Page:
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At Huerta urban teaching farm, families will learn about growing food through hands-on programs.

An Urban Teaching Farm Will Join Comal Heritage Food Incubator in 2020

Huerta will be the second social enterprise for Comal’s parent nonprofit, Focus Points Family Resource Center.

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Comal Heritage Food Incubator has earned fans—and a spot on our 2019 25 Best Restaurants list—for its home-style Mexican and Syrian food, served with a side of workforce training and education for its immigrant and refugee cooks. Come early 2020, Comal will get a sister organization, called Huerta, that promises to be just as delicious and beneficial.

Huerta will be the second social enterprise for Focus Points Family Resource Center (Comal’s parent nonprofit). This time, instead of a restaurant, the group will open an urban teaching farm where low-income parents and guardians will learn the ins and outs of growing their own food and the business behind it. Huerta will be a whole-family affair, incorporating children as much as their parents.

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“Ultimately, it made sense to create our second social enterprise that had the same earn-while-you-learn component as Comal, but integrated our two-generation approach a bit more,” says Jules Kelty, executive director of Focus Points. “This one will include more education and wraparound services for families. The adults will be learning and earning income, while the children are learning about wellness and nutrition and farming, right alongside their parents.”

The plan is to build and plant on the acre of undeveloped land at Focus Points’ home base at 48th Avenue and Columbine Street. Slavica Park, director of education and economic opportunity at Focus Points, says that Huerta will teach families about growing food via greenhouses, hydroponics, and raised beds.

Participants will earn supplemental income as they learn core technical and business skills over the two- to three-year program. The goal is that the skills learned will translate to jobs in management, farming, sales, business ownership, and more.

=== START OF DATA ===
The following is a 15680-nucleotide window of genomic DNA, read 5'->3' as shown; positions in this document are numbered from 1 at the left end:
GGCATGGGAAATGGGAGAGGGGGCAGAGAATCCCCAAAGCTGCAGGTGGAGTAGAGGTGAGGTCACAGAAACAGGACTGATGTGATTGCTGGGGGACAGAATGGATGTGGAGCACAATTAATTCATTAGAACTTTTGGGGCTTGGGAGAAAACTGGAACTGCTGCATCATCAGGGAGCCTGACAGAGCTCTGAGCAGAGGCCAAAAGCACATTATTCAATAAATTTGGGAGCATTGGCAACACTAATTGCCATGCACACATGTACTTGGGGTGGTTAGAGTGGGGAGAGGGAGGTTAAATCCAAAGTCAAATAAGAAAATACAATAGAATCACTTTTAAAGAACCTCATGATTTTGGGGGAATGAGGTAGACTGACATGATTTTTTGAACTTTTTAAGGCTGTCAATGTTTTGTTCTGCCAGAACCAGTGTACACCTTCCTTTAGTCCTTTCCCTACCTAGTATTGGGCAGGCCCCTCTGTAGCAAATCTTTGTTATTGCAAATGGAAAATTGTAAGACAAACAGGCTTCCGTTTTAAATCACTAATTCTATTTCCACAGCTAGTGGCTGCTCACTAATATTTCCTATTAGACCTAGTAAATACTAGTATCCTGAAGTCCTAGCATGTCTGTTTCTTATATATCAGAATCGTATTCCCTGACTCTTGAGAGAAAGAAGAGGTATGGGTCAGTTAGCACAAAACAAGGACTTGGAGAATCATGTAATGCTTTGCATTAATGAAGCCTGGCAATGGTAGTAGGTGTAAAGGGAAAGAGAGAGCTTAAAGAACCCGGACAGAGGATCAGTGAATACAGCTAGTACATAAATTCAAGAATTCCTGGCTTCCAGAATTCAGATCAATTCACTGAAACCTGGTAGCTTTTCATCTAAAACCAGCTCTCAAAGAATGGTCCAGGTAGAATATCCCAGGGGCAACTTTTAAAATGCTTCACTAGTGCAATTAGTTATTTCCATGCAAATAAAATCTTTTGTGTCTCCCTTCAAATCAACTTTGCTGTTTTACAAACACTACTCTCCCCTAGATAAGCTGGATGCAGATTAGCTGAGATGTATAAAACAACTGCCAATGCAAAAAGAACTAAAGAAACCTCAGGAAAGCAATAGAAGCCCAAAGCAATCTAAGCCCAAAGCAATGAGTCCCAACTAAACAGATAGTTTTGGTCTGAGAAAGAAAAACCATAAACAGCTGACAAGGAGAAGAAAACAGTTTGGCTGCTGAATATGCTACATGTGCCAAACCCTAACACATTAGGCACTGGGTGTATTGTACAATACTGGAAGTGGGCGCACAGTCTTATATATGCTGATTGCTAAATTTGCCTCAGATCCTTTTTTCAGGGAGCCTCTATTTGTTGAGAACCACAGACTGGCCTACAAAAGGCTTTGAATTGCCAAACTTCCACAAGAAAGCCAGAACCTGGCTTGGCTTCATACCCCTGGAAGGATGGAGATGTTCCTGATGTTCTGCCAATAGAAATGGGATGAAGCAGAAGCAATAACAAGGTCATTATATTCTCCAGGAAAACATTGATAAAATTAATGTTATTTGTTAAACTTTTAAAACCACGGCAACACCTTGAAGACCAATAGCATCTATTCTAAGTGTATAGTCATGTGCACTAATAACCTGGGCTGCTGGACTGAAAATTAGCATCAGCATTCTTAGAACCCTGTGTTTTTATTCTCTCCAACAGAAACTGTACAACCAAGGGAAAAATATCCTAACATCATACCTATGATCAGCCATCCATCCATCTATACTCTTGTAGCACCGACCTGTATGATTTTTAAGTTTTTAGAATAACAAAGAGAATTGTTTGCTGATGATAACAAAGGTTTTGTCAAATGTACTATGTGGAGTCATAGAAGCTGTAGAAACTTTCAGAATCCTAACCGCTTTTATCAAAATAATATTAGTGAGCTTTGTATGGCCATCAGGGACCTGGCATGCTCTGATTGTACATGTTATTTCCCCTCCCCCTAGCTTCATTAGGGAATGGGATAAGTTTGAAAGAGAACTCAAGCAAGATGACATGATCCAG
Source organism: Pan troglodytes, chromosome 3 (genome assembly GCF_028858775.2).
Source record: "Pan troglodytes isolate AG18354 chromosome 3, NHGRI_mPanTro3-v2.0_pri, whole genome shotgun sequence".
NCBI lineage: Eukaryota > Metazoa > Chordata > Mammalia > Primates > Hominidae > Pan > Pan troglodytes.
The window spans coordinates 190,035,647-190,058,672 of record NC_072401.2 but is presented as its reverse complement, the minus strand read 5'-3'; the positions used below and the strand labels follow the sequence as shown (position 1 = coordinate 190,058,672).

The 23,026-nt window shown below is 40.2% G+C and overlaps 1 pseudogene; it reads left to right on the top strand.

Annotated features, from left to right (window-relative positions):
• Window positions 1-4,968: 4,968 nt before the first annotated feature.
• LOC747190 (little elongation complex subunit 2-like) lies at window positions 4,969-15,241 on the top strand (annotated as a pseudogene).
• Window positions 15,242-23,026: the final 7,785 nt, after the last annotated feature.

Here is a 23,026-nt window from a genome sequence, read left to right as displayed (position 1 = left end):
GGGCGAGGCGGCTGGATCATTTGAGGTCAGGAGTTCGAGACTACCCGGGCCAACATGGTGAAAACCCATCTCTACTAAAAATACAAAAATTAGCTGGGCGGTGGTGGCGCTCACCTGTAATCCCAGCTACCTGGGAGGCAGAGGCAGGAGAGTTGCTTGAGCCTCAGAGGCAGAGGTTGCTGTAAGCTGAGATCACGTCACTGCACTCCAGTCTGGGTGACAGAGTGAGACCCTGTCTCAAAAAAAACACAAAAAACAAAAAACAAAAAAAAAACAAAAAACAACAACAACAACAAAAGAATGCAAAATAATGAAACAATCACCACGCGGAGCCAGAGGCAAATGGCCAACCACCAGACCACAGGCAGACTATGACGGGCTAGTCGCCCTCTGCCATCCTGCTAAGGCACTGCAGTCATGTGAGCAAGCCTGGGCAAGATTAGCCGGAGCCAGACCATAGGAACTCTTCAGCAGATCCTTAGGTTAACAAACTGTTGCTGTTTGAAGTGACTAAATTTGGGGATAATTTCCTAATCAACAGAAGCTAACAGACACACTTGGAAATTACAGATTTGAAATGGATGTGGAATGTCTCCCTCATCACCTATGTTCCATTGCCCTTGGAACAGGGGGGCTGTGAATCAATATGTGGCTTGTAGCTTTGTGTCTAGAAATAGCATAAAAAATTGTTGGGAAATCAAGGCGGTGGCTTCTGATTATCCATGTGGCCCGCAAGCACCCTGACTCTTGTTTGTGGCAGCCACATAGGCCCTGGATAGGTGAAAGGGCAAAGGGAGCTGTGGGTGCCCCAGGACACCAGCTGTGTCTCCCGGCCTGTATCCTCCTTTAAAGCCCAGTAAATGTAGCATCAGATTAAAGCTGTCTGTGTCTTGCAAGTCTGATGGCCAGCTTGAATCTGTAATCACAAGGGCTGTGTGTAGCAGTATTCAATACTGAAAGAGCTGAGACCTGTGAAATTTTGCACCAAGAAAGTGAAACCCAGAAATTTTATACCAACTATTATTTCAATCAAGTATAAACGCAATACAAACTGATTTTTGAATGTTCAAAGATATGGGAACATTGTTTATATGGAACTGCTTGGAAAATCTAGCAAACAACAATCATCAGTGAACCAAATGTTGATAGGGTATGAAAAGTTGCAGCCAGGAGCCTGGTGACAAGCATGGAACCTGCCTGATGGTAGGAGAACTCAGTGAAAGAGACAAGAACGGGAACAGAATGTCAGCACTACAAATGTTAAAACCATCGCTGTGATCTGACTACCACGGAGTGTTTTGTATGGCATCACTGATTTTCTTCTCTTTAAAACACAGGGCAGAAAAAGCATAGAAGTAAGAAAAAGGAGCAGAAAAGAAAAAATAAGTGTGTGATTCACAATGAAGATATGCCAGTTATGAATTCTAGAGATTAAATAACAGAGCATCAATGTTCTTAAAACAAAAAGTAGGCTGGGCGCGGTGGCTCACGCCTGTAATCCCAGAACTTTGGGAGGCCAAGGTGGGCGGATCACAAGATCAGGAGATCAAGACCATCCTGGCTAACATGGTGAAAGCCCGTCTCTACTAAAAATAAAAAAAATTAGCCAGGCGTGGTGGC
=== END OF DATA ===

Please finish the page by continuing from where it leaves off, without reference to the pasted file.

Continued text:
As for what will be planted on the property, Park says “we want to make it very culture appropriate. There are endless, endless possibilities.”

The food, which is really just a positive externality of the teaching and training program, will then be sold at farmers’ markets and to local restaurants.

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Huerta’s funding came from two $100,000 grants from the Colorado Department of Human Services. The state was looking for innovative two-generation projects, and Focus Points was looking to create another social enterprise, similar to Comal, that would better serve families in its community.

The grant money gave Focus Points the time to gather experts, partners, and community members to develop a program that would fill in urban food gaps while creating economic opportunities for its participants. In addition to the state grants, Focus Points is hoping to secure additional investments to finance Huerta’s programming through its three-year cycle.

Look for Huerta to launch in early 2020—and for its tasty bounty on menus and in markets shortly thereafter.

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